Saturday, August 18, 2007
Conservative pundits (and candidates) should avoid uni-dimensional analyses of our candidates' positions on multi-dimensional issues
Hugh Hewitt writes on his blog today:
"If the defense of traditional marriage is one of your key issues, Fred Thompson can't be your candidate."
Hugh and I agree about most things, and I like and respect him immensely, but I'm disappointed in the single-dimensional analysis of Hugh's post. It's based on this post in which NRO's K-Lo quotes a Thompson campaign statement which includes this sentence: ""Fred Thompson does not support a constitutional amendment to ban gay marriage."
It would be equally true — but equally shallow and potentially misleading — for me to write of Romney:
"If curbing the power of the federal government to override the States and intrude in Americans' personal family lives is one of your key issues, Mitt Romney can't be your candidate."
I know beyond any doubt that Hugh is as thoroughly familiar with principles of federalism as anyone on the planet. I know that he supports the notion at least most of the time. And I know he must have read the rest of the Thompson campaign's statement, which makes very, very clear that Thompson's lack of support for a federal constitutional amendment banning gay marriage is based on Thompson's very traditional federalist belief that laws affecting family relationships are for the state governments to make — not the federal government. Thompson also pointedly insisted that one state ought not be able to force its views on another, and that he's against these issues being decided by courts instead of state legislatures.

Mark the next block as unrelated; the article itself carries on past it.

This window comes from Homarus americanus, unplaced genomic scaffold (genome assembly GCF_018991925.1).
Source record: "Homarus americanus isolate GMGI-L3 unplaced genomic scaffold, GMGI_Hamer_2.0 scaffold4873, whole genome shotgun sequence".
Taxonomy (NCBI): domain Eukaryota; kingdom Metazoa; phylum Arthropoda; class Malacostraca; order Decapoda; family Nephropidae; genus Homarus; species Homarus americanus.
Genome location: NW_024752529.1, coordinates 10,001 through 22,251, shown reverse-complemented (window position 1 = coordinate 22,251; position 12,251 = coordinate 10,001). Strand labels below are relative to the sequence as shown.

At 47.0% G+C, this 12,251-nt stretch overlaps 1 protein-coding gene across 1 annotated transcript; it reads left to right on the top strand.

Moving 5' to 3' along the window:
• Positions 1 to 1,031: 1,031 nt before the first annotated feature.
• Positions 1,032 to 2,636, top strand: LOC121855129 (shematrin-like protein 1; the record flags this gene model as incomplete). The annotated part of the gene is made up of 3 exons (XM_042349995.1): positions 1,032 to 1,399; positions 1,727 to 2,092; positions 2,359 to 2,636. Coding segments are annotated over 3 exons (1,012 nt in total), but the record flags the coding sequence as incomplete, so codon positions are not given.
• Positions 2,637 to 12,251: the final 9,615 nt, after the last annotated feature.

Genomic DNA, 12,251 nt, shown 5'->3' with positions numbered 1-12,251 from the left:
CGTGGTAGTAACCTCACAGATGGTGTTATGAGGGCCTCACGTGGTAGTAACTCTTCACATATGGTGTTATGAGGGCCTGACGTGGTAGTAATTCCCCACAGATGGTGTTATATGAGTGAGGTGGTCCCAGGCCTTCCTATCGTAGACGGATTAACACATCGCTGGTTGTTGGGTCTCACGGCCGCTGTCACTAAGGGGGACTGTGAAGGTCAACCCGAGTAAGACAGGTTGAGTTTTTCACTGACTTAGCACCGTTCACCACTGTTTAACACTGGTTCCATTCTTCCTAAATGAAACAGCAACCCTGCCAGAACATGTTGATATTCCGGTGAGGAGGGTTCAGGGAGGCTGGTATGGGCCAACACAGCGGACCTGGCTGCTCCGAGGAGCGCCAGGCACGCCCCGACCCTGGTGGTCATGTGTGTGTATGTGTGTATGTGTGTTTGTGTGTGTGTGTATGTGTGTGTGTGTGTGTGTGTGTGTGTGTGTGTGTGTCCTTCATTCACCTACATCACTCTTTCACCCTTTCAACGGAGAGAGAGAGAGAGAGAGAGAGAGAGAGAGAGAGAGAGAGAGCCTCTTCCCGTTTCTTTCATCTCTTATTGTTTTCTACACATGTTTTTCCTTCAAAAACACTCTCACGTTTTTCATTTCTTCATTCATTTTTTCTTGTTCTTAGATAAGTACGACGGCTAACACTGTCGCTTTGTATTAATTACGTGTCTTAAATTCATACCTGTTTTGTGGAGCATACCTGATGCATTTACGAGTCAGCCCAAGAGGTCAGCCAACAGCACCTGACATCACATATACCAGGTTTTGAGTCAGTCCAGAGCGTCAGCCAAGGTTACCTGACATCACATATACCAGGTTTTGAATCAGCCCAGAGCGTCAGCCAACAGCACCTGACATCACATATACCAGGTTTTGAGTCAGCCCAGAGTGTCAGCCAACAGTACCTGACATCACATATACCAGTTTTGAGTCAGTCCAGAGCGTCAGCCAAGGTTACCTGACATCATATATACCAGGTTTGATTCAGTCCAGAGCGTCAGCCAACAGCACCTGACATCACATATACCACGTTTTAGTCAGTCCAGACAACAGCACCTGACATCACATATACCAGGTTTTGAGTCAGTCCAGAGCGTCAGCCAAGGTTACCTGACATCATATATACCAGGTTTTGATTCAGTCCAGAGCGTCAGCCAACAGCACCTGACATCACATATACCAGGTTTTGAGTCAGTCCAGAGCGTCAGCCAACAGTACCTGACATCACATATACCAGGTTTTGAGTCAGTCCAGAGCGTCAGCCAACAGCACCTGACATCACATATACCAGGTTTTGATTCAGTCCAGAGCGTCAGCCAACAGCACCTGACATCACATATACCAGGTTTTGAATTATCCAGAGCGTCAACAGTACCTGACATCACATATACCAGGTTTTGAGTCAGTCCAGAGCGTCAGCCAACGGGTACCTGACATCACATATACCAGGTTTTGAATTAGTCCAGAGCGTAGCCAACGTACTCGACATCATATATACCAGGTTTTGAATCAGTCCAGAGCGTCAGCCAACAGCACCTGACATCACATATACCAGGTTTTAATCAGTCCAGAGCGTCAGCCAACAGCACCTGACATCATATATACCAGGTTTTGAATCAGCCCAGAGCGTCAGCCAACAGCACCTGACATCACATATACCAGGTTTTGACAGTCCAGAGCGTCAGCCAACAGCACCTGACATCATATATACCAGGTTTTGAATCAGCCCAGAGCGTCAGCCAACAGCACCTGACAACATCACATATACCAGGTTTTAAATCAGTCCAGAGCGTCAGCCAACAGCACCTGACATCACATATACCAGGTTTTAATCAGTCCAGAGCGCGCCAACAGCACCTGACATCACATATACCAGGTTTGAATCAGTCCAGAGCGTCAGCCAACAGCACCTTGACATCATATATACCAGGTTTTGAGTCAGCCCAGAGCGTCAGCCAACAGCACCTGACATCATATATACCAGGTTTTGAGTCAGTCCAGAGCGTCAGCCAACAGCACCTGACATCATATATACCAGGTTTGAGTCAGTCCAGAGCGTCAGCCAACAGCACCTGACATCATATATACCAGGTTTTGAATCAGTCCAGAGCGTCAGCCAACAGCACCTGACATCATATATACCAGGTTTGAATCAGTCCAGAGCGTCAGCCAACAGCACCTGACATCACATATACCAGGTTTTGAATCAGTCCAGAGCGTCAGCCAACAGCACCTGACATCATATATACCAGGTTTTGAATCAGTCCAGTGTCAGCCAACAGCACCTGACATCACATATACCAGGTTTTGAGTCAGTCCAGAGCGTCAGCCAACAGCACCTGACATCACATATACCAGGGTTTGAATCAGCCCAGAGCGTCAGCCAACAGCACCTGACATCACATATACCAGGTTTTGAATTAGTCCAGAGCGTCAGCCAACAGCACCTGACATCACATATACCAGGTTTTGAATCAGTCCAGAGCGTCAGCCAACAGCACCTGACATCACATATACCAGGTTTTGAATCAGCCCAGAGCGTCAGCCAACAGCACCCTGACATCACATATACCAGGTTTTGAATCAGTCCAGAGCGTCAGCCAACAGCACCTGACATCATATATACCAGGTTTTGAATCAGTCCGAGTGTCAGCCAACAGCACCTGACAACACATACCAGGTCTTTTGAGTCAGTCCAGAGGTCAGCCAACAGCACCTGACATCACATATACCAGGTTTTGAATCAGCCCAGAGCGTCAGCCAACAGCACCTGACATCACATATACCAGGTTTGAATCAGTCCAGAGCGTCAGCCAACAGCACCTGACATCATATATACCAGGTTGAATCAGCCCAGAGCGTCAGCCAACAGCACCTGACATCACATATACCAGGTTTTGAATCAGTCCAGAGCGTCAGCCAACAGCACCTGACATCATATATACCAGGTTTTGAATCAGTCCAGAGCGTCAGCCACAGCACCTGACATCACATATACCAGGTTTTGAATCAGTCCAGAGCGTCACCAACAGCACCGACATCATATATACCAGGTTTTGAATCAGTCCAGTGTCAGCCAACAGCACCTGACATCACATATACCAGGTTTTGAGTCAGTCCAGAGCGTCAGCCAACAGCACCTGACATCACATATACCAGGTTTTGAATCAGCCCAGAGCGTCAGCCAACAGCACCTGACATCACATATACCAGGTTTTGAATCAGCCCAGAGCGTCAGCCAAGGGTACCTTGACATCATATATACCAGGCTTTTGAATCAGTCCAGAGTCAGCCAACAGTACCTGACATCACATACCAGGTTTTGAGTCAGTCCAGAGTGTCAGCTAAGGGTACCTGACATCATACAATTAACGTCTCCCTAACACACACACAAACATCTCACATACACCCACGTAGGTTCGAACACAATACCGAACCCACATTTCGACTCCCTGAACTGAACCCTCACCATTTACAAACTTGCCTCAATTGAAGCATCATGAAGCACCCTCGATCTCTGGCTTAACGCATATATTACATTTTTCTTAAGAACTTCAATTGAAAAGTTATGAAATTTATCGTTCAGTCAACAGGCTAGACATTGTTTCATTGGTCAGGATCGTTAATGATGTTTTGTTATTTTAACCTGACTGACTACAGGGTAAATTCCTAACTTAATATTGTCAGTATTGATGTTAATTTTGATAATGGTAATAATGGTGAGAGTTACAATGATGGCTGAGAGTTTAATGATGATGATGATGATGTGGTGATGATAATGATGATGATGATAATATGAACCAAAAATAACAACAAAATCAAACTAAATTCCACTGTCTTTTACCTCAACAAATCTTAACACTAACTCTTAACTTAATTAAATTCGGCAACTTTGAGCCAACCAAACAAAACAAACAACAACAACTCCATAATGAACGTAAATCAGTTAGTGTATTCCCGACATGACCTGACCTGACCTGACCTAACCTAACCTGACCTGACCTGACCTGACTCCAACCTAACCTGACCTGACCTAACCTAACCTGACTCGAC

Here's the question that Hugh ought to be putting to the Thompson campaign, if he wants to flesh out the rest of Fred's position in a fair way that acknowledges his federalism concerns: "Sen. Thompson, if you were a state legislator voting on a proposed state statute that would permit gays and lesbians to marry, how would you vote?"
Fred, or any politician in his shoes, would probably answer that in the first instance by saying, "But I'm not running for any state legislature; I'm running for president of the United States, and you should vote for me, or refuse to, based on what I would do in that office." And that too is a valid point.
But I don't think presidential candidates can avoid sharing their views even on subjects that they would not be in a position to decide or directly influence as president. Someone at that level should have a well-developed, fully integrated viewpoint, including views on matters that traditionally — and I would say appropriately, for I agree with Thompson's federalism point — are matters for the states to decide upon. That fully-integrated viewpoint in turn gives important indications as to how a candidate will react when some new twist or turn on one of these issues pops into public discourse.
Being willing to stake out a position in which one believes, but which polls and focus groups and traditional wisdom about "party bases" tells us may be unpopular with primary voters, is something that ought to distinguish Republican candidates. I'm not sure how Fred would answer the "If you were a state legislator" question. But when and if it's asked, if it hasn't been yet "on the record," I hope he'll address it directly, and let the chips fall where they may.